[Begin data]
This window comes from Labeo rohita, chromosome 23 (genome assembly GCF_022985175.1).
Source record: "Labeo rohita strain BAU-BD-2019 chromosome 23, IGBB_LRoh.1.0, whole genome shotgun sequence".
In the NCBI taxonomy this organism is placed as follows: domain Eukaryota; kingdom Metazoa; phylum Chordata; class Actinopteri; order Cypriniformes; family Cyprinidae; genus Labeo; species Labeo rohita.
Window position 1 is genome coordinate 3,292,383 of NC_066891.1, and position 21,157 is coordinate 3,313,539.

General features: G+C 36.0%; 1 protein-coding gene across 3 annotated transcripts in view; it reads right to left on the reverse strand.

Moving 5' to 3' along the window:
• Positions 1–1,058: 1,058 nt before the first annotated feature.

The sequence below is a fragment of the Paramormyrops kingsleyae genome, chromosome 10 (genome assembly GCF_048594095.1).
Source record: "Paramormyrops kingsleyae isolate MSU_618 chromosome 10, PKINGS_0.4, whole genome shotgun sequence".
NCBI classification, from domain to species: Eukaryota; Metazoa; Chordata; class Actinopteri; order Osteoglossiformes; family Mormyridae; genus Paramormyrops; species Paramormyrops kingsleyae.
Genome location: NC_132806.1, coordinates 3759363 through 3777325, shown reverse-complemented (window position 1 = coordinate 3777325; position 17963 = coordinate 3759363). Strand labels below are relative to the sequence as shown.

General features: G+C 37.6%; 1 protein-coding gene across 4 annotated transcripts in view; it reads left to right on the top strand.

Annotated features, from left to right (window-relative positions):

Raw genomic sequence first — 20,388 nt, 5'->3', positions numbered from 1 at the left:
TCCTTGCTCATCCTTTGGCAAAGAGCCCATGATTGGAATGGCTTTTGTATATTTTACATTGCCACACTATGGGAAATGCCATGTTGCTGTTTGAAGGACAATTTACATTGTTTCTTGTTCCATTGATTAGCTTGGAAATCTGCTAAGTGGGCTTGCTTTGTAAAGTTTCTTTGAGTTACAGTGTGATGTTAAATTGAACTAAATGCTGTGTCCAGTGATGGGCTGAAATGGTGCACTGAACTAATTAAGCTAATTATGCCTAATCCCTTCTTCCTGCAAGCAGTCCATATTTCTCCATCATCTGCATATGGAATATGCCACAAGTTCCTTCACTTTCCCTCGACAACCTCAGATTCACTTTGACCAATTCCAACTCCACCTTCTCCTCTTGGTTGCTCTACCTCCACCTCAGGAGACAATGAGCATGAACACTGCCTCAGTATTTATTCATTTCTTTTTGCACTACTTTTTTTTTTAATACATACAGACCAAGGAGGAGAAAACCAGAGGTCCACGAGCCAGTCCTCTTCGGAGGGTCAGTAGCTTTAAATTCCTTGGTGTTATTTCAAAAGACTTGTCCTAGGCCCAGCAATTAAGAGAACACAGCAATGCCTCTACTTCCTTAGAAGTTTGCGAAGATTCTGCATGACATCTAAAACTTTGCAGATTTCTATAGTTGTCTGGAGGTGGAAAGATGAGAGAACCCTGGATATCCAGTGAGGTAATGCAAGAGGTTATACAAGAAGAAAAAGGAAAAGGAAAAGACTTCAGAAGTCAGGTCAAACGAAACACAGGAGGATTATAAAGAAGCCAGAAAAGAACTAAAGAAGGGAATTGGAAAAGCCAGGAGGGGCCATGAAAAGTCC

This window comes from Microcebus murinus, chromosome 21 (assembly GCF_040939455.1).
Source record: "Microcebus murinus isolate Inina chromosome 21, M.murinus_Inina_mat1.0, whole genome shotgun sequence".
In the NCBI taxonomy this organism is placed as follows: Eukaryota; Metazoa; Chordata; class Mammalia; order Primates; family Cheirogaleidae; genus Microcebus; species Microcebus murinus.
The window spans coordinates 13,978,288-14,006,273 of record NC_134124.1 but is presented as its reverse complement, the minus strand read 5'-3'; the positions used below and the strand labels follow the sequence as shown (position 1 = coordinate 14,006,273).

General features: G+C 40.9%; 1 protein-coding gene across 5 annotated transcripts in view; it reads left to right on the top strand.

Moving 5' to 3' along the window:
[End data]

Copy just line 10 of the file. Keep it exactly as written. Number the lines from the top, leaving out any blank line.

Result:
NCBI classification, from domain to species: Eukaryota; Metazoa; Chordata; class Actinopteri; order Osteoglossiformes; family Mormyridae; genus Paramormyrops; species Paramormyrops kingsleyae.